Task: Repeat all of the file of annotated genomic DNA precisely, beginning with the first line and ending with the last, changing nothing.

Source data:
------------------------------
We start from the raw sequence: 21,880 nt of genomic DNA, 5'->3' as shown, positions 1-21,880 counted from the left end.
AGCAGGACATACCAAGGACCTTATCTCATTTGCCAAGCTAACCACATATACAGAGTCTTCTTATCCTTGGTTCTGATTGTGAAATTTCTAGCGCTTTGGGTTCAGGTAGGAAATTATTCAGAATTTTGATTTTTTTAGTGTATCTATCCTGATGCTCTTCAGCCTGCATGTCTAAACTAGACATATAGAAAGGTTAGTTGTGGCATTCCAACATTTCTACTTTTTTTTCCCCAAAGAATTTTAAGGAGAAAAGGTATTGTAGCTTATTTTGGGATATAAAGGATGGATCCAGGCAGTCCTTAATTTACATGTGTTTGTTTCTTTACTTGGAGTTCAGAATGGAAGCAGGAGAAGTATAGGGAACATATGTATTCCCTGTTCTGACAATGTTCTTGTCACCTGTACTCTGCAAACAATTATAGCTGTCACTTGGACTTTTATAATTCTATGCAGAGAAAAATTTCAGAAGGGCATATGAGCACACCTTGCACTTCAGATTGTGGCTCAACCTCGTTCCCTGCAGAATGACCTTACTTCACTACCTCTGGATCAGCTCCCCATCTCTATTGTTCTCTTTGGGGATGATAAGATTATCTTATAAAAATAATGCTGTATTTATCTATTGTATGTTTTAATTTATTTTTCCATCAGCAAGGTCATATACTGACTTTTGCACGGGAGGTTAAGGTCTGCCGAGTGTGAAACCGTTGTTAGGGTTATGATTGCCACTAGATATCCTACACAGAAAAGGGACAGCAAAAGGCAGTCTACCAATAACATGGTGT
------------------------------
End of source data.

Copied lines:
We start from the raw sequence: 21,880 nt of genomic DNA, 5'->3' as shown, positions 1-21,880 counted from the left end.
AGCAGGACATACCAAGGACCTTATCTCATTTGCCAAGCTAACCACATATACAGAGTCTTCTTATCCTTGGTTCTGATTGTGAAATTTCTAGCGCTTTGGGTTCAGGTAGGAAATTATTCAGAATTTTGATTTTTTTAGTGTATCTATCCTGATGCTCTTCAGCCTGCATGTCTAAACTAGACATATAGAAAGGTTAGTTGTGGCATTCCAACATTTCTACTTTTTTTTCCCCAAAGAATTTTAAGGAGAAAAGGTATTGTAGCTTATTTTGGGATATAAAGGATGGATCCAGGCAGTCCTTAATTTACATGTGTTTGTTTCTTTACTTGGAGTTCAGAATGGAAGCAGGAGAAGTATAGGGAACATATGTATTCCCTGTTCTGACAATGTTCTTGTCACCTGTACTCTGCAAACAATTATAGCTGTCACTTGGACTTTTATAATTCTATGCAGAGAAAAATTTCAGAAGGGCATATGAGCACACCTTGCACTTCAGATTGTGGCTCAACCTCGTTCCCTGCAGAATGACCTTACTTCACTACCTCTGGATCAGCTCCCCATCTCTATTGTTCTCTTTGGGGATGATAAGATTATCTTATAAAAATAATGCTGTATTTATCTATTGTATGTTTTAATTTATTTTTCCATCAGCAAGGTCATATACTGACTTTTGCACGGGAGGTTAAGGTCTGCCGAGTGTGAAACCGTTGTTAGGGTTATGATTGCCACTAGATATCCTACACAGAAAAGGGACAGCAAAAGGCAGTCTACCAATAACATGGTGT